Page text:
Could you have ever imagined that the people living in the digital world, having virtual prototypes presented in the science-fiction movies (e.g. Matrix or Avatar) are likely to become reality?The new wave in the industry named digital twins is able to create virtual models of objects, processes and large systems. It may sound daunting, but scientists believe that the digital twin of a human will also appear soon.

A digital twin can be simply presented as a bridge between the physical and digital world that allows analyzing the data and monitoring the systems by identifying problems before they occur, establishing new opportunities and planning the future novelty. To make it real, manufacturers are developing smarter, better-connected machines that use big data, machine-to-machine communication and machine-learning technology to advance productivity.

Originally, the digital twin term was given by Dr. Michael Grieves in 2002, but at that time, it was very expensive and complicated to implement the concept. Therefore, in 2010, when IoT, AI and Big Data started to develop, the situation had changed.

Digital Twinning

 

Technology is primarily used in manufacturing now. But the situation is quickly changing, as more businesses are implementing the Internet of Things into their operational processes. For example, in order to improve the transportation and travel systems in New York, the government built a digital replica of the city on a digital platform. By doing so, engineers can now develop digital road systems underground and predict the incorporation of this system with regular roads of the city. By having data on the average deterioration rate, safe predictions can be made on how often the new underground roads will need to be replaced in order to guarantee the security of the new road arrangement.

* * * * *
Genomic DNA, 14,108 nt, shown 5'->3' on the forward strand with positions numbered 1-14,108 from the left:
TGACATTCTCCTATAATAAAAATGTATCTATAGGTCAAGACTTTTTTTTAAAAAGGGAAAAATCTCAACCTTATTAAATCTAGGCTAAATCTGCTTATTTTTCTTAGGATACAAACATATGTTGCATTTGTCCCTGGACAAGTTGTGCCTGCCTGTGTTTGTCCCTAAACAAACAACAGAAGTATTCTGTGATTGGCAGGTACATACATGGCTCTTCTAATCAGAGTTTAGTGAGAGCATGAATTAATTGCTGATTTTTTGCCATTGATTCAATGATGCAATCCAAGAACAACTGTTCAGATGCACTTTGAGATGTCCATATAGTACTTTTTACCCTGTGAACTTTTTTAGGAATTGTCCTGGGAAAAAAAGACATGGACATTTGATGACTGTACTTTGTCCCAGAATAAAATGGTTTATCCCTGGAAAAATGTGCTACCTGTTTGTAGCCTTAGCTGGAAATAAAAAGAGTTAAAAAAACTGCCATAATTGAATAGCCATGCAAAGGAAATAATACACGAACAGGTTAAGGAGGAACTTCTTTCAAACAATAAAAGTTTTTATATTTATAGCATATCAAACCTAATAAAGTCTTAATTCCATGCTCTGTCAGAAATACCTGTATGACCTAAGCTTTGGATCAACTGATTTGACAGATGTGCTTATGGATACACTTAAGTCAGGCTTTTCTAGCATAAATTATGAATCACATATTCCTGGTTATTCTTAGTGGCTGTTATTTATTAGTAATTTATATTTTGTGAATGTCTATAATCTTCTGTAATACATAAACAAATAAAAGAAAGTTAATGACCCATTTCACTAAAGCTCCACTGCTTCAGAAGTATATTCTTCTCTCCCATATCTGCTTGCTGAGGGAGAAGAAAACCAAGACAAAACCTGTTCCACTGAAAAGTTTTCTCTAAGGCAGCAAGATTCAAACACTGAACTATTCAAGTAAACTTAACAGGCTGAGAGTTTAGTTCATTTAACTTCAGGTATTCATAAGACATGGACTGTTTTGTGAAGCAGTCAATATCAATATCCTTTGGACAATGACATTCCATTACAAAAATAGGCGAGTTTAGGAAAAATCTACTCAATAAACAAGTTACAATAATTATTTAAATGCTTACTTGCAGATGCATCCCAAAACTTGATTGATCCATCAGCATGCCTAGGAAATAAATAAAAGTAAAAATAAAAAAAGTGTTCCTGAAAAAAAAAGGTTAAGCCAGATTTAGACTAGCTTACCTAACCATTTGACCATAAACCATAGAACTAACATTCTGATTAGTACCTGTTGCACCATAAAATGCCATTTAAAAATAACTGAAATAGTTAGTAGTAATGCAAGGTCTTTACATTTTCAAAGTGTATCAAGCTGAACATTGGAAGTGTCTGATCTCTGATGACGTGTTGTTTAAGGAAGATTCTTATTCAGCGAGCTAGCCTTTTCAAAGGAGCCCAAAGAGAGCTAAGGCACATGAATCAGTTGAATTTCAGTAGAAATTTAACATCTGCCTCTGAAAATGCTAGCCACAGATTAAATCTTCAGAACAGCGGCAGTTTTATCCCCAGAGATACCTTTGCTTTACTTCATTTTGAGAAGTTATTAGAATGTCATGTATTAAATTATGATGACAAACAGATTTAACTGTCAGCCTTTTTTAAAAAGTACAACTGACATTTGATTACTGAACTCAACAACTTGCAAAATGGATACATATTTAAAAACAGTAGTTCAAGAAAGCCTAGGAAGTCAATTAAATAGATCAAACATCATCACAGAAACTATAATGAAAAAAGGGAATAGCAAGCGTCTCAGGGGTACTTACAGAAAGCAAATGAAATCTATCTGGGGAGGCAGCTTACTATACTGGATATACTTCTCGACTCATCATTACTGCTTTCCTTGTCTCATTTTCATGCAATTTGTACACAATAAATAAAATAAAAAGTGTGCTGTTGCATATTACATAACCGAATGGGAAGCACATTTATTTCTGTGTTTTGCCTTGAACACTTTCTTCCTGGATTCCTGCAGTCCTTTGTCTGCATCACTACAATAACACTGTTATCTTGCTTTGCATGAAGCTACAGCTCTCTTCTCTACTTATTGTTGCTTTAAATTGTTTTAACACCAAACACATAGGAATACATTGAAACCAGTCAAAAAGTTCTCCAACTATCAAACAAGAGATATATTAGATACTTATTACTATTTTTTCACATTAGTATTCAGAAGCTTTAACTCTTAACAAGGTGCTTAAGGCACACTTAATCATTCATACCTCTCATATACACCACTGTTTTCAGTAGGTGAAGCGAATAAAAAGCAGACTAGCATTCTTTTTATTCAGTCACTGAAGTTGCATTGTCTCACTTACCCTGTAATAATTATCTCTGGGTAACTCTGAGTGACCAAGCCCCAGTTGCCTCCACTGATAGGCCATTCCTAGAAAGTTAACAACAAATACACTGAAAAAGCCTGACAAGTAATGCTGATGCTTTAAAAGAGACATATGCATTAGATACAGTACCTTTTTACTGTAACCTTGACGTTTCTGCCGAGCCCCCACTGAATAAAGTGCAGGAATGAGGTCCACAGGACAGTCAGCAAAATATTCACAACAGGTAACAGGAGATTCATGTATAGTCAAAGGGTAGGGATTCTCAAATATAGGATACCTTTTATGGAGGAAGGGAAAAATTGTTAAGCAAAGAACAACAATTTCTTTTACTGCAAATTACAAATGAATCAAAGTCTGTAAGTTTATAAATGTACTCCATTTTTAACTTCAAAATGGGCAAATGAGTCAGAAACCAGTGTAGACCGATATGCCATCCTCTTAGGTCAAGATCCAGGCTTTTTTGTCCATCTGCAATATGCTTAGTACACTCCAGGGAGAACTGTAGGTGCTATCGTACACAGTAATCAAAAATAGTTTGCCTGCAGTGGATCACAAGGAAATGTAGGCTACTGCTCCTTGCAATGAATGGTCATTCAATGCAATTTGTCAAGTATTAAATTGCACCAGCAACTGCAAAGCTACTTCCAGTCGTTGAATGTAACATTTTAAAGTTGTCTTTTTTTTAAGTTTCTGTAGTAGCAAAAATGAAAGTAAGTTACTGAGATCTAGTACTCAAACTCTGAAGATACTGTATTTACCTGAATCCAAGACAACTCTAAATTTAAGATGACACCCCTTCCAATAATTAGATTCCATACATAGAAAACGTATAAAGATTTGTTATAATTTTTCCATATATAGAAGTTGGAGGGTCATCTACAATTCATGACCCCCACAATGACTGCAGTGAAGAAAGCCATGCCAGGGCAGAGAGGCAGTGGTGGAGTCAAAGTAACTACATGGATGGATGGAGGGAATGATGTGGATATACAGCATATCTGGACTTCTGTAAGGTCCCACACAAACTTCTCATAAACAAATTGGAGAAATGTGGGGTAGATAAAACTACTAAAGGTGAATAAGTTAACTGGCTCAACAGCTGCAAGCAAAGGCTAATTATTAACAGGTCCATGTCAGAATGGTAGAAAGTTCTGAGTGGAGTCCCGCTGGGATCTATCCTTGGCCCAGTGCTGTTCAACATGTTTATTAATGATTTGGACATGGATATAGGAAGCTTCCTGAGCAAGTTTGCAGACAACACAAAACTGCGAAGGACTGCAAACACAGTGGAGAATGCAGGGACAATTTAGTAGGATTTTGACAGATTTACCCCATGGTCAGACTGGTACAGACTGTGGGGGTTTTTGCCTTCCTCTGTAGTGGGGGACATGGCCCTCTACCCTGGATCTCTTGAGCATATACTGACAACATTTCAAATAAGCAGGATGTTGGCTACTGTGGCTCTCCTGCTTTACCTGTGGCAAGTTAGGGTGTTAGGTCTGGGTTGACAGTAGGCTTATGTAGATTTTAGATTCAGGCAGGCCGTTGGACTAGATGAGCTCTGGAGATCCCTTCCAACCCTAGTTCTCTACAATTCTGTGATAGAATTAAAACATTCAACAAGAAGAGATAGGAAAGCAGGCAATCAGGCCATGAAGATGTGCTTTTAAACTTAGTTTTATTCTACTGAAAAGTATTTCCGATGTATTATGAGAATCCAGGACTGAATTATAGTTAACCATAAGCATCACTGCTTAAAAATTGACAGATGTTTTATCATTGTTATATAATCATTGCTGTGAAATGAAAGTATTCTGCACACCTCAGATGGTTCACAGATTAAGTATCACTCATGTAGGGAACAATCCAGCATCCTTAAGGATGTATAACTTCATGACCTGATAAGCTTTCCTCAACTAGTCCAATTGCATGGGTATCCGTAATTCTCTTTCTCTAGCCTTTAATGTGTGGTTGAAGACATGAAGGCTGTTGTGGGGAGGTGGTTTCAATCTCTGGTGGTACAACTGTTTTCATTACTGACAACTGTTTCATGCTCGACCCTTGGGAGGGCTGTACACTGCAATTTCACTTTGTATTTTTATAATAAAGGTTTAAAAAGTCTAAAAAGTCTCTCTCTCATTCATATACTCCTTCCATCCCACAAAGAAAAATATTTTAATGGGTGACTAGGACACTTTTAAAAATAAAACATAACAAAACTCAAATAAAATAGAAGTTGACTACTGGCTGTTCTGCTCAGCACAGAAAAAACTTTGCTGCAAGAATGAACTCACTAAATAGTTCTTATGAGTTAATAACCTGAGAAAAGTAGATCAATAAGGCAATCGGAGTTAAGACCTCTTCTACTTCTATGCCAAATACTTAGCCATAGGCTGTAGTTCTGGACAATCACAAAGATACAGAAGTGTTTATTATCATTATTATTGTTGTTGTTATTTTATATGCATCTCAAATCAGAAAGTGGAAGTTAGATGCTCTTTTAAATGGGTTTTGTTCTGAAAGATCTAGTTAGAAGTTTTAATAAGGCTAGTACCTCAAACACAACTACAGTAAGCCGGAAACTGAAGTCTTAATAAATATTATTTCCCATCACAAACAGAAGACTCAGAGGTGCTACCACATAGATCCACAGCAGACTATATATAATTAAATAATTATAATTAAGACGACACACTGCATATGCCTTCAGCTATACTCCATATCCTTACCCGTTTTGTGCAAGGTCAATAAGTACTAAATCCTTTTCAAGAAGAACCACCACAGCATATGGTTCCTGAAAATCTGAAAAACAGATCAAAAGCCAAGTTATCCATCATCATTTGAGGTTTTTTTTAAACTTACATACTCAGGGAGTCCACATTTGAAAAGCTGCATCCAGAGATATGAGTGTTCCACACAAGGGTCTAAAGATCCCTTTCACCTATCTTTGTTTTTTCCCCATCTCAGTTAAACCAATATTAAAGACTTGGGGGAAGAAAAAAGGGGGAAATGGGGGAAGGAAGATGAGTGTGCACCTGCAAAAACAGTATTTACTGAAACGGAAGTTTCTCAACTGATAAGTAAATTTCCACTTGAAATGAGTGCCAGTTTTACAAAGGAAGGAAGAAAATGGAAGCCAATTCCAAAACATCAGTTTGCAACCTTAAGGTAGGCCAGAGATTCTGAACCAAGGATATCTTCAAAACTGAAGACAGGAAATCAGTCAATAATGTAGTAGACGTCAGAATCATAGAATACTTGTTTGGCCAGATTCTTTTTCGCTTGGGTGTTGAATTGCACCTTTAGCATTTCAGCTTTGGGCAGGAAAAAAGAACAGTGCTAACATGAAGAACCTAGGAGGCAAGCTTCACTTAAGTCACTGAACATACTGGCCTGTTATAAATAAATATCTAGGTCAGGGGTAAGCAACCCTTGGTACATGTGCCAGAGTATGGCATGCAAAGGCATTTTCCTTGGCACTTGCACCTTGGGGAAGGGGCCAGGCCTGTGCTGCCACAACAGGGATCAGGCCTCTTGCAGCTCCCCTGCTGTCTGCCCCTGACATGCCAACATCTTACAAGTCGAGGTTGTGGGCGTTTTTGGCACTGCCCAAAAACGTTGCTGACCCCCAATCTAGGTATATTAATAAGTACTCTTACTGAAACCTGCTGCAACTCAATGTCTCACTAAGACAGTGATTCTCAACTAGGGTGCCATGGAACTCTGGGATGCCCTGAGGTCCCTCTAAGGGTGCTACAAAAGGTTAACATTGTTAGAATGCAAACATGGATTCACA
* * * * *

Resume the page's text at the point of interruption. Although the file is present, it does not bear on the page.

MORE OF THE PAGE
To sum up, as organizations continue to use fewer physical prototypes, more products will be created in a shorter amount of time,  reaching the go-to-market faster. This not only makes the full life cycle of a product more efficient and cost-effective for big corporations, but it also reduces the barriers to entry for smaller companies, creating new jobs and business opportunities.